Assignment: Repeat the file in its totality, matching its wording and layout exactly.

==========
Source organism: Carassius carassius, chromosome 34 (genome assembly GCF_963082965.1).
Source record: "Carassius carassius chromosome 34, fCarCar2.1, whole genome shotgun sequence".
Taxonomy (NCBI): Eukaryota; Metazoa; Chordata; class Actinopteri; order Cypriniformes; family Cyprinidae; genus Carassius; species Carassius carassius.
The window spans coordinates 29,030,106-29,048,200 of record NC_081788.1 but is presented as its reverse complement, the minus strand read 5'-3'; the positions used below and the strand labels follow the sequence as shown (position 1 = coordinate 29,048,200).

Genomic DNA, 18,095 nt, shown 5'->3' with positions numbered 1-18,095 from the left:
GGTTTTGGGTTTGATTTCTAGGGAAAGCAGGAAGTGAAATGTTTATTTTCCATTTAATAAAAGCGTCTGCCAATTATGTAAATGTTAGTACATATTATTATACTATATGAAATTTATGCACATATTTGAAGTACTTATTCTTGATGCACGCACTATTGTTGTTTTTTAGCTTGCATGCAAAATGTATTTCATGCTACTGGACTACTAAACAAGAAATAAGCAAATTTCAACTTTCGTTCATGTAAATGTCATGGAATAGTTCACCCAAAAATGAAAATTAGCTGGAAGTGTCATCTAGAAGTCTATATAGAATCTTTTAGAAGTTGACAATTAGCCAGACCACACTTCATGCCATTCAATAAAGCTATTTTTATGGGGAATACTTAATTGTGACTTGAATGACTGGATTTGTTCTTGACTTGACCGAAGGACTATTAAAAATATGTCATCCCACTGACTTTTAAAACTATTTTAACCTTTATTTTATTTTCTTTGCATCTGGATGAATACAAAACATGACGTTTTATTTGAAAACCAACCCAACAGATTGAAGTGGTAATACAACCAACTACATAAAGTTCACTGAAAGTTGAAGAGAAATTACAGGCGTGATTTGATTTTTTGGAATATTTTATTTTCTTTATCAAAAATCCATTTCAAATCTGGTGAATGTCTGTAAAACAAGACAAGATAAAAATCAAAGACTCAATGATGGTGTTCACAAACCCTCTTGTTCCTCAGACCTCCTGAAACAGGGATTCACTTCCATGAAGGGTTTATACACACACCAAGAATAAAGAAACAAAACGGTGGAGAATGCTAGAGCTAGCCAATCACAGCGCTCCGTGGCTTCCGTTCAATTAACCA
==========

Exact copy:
Source organism: Carassius carassius, chromosome 34 (genome assembly GCF_963082965.1).
Source record: "Carassius carassius chromosome 34, fCarCar2.1, whole genome shotgun sequence".
Taxonomy (NCBI): Eukaryota; Metazoa; Chordata; class Actinopteri; order Cypriniformes; family Cyprinidae; genus Carassius; species Carassius carassius.
The window spans coordinates 29,030,106-29,048,200 of record NC_081788.1 but is presented as its reverse complement, the minus strand read 5'-3'; the positions used below and the strand labels follow the sequence as shown (position 1 = coordinate 29,048,200).

Genomic DNA, 18,095 nt, shown 5'->3' with positions numbered 1-18,095 from the left:
GGTTTTGGGTTTGATTTCTAGGGAAAGCAGGAAGTGAAATGTTTATTTTCCATTTAATAAAAGCGTCTGCCAATTATGTAAATGTTAGTACATATTATTATACTATATGAAATTTATGCACATATTTGAAGTACTTATTCTTGATGCACGCACTATTGTTGTTTTTTAGCTTGCATGCAAAATGTATTTCATGCTACTGGACTACTAAACAAGAAATAAGCAAATTTCAACTTTCGTTCATGTAAATGTCATGGAATAGTTCACCCAAAAATGAAAATTAGCTGGAAGTGTCATCTAGAAGTCTATATAGAATCTTTTAGAAGTTGACAATTAGCCAGACCACACTTCATGCCATTCAATAAAGCTATTTTTATGGGGAATACTTAATTGTGACTTGAATGACTGGATTTGTTCTTGACTTGACCGAAGGACTATTAAAAATATGTCATCCCACTGACTTTTAAAACTATTTTAACCTTTATTTTATTTTCTTTGCATCTGGATGAATACAAAACATGACGTTTTATTTGAAAACCAACCCAACAGATTGAAGTGGTAATACAACCAACTACATAAAGTTCACTGAAAGTTGAAGAGAAATTACAGGCGTGATTTGATTTTTTGGAATATTTTATTTTCTTTATCAAAAATCCATTTCAAATCTGGTGAATGTCTGTAAAACAAGACAAGATAAAAATCAAAGACTCAATGATGGTGTTCACAAACCCTCTTGTTCCTCAGACCTCCTGAAACAGGGATTCACTTCCATGAAGGGTTTATACACACACCAAGAATAAAGAAACAAAACGGTGGAGAATGCTAGAGCTAGCCAATCACAGCGCTCCGTGGCTTCCGTTCAATTAACCA